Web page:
There are no fine lines in Emma White’s country. Seamlessly melding pop and R & B is something she can’t quite shake from her unique brew. And why should she? It’s been her natural progression since 2014 debut Gypsy through 2019 EP The Actress, that still twists genres around her soulful lyrics and delicate, melodic weave on new single “Can I Call You Then.”
Revealing White’s slow crooned country, “Can I Call You Then” emphatically documents the unraveling of an unhealthy relationship, and the constant reminder of someone’s ex. “I guess some traumatic things happened to him during that relationship, but I felt like he kept seeing me as her, and I was being punished for things that she would do,” says White. “I was like, ‘I don’t do that. I wouldn’t do that,’” says White. “The line ‘Call me when you can hang up all your hang ups,’ is just trying to emphasize the idea that in order to move on, or to begin a new relationship, you really have to come to it with a fresh perspective.”
Written in 2018 with Emily Earle, who co-wrote another track on the upcoming EP, and Andy Skib, co-writer and co-producer, “Can I Call You Then” was originally slotted for The Actress, but White felt there was something missing production-wise. That’s when she called in Skib. Her producer socially distanced in one room with White recording vocals in another, it was finally time to revisit the track. “Once we went into lockdown, I realized I was overthinking the whole thing, but became very clear to me what I needed to do with this song.”White tells American Songwriter. “I’m more concept- and melody-driven and Emily’s very lyric-driven, so each of us complement each other that way.”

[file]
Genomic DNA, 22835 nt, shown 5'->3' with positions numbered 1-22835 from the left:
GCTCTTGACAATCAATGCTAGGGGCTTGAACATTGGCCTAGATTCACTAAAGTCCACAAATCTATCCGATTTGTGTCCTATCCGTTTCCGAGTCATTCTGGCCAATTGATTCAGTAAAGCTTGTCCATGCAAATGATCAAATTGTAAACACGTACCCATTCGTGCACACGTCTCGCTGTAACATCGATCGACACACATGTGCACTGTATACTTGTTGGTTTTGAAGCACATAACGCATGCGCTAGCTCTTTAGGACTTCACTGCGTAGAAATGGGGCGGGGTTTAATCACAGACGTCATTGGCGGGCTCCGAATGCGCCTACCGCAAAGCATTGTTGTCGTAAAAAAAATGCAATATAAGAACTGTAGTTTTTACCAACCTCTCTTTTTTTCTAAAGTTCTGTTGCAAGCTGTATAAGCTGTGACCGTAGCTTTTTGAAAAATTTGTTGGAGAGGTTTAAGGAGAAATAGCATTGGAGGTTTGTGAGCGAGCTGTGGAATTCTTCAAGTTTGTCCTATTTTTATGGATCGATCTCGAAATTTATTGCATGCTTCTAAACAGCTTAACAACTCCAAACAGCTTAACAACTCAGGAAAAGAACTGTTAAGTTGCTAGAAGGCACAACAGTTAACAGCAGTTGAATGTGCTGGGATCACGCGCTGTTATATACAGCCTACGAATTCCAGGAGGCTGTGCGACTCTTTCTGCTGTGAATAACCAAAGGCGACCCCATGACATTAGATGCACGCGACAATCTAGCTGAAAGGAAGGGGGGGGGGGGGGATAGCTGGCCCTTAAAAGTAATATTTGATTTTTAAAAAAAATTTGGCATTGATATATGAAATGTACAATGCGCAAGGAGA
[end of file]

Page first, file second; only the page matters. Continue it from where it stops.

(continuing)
Now a decade into her career, White reveals that she had an earlier release in 2010 that she ended up removing from the streams. Her first crack at genre-bending country, White worked with a country producer as well as a hip hop producer—even recording one track with a rapper. Everything just felt authentic to White, so she decided to release it together. “I took it down, and I wish I hadn’t,” she says. “It’s not that I didn’t like it.”
In some respects, White is still finding where she fits in, in country. After years of getting turned down, she eventually took her first step in creative control by starting Whitehouse Records. “It was frustrating because I never heard any feedback on the songs,” says White. “I never heard ‘they’re not good enough, or you should work on this.’ It was always gender specific if it was a no. Three years had passed of hearing that, so I started looking for a business partner and just tried to see if there was somebody outside of this current community that believes in this.”
The name, a tribute to her family—White’s mother was a songwriter—White sees the label as another backbone within the industry for female artists. She’s currently the only artist on Whitehouse, which White co-owns with Nashville entrepreneur Jennifer Coyle, but this is something that will shift over time. For White, inclusion is key, and it’s not necessarily a male versus female thing.
“The definition of feminism is equality for women and men, so I really want to bring others into it with a focus on females, but I don’t want to rule out signing men,” says White. “I want it to be about equality and not about one or the other, because that was the problem for me. I don’t want to create that problem for men, but I know that there needs to be an emphasis on women.”
Right now, White is making sure she has all her boxes checked for the EP, and “Can I Call You Then.” In the meantime, she’s live streaming performances on Facebook. “It’s a weird world, but I feel like you can still do music, and people want music,” says White. “It’s good company for me, because I live alone, so if I have a concert, I get to engage with people.”
Still isolated, White says she’s working on new music, even writing via Zoom, and is planning on putting out an album later this year, or by 2021. In the meantime, she’s just releasing song by song before the EP and still finding her groove, her place in the bigger picture.
“My whole career, people have said ‘pick one’ (genre), and it’s just funny because I’ve never been able to not be myself on all these projects,” says White. “I’m still trying to find this blend of country, but I want to do it my own way.”